After two middle school students attempt suicide, prevention group talks warning signs

The principal of Rowe Middle School in Milwaukie told parents an ambulance took two students to the hospital on Jan. 25 after an apparent suicide attempt.

A local suicide prevention group talked with KATU about warning signs after two children tried to kill themselves at a middle school in Milwaukie.

The incident at Rowe Middle School happened last week.

Melissa Trombetta, outreach coordinator for the Portland-based non-profit group Lines for Life said generally increased isolation continues to put young people at risk.

"Suicide has been such a taboo word. We sometimes call it the 'S' word," she explained.

The latest statistics from Oregon Health Authority say suicide is the second-leading cause of death among people 5 to 34 years old in the state.

The Centers for Disease Control and Prevention says Oregon continues to be above the national average on suicide for all age groups.

Still, Trombetta believes there is hope.

"I have seen a change in how young people are willing to disclose about their mental health struggles," she said.

On Jan. 25 the principal of Rowe Middle School sent a disturbing email to parents. He said an ambulance took two children to the hospital after they apparently tried to kill themselves. Fortunately, the kids survived and the principal said all students were given access to counselors.

"Middle school is hard for a lot of people," said Trombetta, whose group is focused on preventing suicide and substance abuse.

It does that in part by running 24-hour crisis lines. It also runs a special YouthLine open daily from 4 p.m. to 10 p.m.

"They can text us, call us, chat or email," Trombetta said.

The Centers for Disease Control and Prevention says the suicide rate among kids 10 to 14 years old has risen steadily over the years, doubling nationwide from 0.9 per 100,000 in 2007 to 2.1 per 100,000 in 2014.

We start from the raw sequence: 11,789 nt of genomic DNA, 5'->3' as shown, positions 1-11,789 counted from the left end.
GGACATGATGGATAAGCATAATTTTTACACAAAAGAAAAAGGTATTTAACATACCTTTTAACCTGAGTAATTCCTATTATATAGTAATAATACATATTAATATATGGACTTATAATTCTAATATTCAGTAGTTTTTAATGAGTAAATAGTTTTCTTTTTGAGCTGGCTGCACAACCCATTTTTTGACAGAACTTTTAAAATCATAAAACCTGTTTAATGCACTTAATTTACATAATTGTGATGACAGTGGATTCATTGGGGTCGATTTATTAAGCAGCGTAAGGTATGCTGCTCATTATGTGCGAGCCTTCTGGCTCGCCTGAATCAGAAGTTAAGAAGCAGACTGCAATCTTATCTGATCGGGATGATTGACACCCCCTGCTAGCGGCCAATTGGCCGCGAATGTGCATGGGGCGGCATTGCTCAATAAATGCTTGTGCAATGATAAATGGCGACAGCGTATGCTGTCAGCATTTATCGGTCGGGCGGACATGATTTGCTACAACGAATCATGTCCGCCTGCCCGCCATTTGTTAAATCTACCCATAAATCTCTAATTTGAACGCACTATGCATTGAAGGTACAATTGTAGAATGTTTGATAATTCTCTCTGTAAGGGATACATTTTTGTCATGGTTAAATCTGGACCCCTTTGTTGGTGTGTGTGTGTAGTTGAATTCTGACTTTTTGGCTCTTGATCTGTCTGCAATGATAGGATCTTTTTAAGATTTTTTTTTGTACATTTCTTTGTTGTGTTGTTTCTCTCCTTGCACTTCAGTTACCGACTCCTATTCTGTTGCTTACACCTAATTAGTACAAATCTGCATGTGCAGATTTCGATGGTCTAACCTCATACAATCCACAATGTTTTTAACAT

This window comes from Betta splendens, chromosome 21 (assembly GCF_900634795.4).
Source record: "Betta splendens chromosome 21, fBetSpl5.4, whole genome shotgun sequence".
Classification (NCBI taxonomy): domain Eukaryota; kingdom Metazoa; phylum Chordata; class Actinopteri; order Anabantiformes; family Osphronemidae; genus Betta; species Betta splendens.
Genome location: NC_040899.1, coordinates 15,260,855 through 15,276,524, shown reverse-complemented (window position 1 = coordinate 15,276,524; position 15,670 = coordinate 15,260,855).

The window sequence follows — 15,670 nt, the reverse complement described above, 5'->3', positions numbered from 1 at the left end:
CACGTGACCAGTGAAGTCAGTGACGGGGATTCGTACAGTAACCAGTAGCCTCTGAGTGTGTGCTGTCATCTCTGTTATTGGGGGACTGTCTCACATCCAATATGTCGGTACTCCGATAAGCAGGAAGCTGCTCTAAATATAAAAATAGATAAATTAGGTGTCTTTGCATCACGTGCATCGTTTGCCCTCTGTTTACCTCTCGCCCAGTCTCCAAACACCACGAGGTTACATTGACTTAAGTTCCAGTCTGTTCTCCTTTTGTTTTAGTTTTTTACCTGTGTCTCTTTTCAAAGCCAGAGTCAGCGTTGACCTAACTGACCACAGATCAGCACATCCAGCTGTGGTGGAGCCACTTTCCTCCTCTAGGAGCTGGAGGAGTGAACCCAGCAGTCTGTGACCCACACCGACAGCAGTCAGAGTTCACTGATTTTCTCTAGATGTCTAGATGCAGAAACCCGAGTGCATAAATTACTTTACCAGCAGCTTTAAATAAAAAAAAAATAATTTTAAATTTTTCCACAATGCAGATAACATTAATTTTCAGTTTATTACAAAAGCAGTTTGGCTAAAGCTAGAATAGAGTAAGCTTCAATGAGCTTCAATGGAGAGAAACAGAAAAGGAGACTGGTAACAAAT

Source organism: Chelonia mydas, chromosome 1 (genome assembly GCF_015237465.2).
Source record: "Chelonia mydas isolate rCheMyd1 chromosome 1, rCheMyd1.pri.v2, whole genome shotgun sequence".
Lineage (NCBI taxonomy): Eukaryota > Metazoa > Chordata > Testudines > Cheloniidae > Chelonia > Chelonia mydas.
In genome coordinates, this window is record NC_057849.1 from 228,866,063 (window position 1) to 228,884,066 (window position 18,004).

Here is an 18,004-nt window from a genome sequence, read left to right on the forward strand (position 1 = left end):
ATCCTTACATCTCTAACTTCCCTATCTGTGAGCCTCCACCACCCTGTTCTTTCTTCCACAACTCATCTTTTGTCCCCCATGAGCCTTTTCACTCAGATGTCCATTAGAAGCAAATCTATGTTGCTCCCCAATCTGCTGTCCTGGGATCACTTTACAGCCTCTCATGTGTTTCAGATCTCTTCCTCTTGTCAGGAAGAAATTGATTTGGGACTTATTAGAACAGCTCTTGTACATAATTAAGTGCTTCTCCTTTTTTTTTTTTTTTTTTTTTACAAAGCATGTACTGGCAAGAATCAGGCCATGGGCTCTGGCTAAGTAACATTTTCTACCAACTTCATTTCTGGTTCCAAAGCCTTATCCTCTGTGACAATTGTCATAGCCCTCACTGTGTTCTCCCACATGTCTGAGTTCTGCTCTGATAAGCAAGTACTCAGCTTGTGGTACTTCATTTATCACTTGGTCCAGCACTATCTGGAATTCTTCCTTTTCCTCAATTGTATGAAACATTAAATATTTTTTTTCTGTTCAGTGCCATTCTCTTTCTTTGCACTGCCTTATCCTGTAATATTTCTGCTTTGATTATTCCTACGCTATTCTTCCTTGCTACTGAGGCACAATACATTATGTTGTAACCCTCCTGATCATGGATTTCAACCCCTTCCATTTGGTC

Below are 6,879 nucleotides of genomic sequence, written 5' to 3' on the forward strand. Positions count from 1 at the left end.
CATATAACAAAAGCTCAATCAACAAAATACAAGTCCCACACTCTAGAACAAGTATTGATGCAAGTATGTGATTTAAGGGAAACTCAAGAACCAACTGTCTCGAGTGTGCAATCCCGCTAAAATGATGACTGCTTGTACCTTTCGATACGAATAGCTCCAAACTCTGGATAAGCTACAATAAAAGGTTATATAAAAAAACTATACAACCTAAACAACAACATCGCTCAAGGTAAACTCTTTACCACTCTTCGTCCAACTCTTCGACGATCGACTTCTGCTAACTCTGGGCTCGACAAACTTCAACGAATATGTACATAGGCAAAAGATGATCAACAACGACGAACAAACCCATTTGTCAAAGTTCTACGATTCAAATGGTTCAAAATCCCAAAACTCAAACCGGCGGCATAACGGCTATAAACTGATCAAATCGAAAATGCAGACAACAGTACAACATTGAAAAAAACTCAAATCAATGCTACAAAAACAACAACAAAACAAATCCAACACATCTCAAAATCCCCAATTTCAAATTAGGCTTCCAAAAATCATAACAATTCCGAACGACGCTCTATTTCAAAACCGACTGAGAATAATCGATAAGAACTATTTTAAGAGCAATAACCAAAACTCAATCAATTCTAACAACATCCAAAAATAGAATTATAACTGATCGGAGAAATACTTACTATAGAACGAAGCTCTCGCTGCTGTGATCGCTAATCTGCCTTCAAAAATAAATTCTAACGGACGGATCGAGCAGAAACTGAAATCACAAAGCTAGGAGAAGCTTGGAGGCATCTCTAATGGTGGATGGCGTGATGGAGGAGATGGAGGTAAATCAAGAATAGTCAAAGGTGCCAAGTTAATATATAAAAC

"We have a mental health system that arguably doesn't work very well," explained Trombetta.

And she said she and other Lines for Life staff members find that young people are increasingly isolated, spending more and more time alone in their rooms.

"It's sort of this whole secret life that a lot of young people have right now using technology," Trombetta said. "You may have a lot of friends or you may know a lot of people or you may have a lot of followers on your Instagram account but you feel more isolated than ever."

Trombetta also said the problem is due in part to the economy.

"Kids are left home alone more, parents aren't just working at work, they're working at home," she said. "They're constantly distracted on their own phones and their own devices."

Trombetta said adults can help by asking questions and being non-judgmental.

"If you notice that their mood has changed, that their group of friends has changed, that they are spending more time alone maybe with the door closed, that maybe they're crying more than usual, maybe they're having a hard time sleeping, maybe they're stressing out and telling you how much they hate everybody. That would be a time to pause and without criticism wonder, 'What's going on for you?'" she explained.

Trombetta said don't be afraid to ask someone in crisis if they're thinking of killing themselves. Often, she said it's a relief for them to talk about it.

If you or a young person you know is suicidal, consult a professional counselor or call Lines for Life's YouthLine at 1-877-968-8491. You can also text teen2teen to 839863 and help is available at their website,

Help by phone is available 24-hours-a day. And Trombetta said teens supervised by a masters-level clinician take calls and texts from 4 to 10 p.m.

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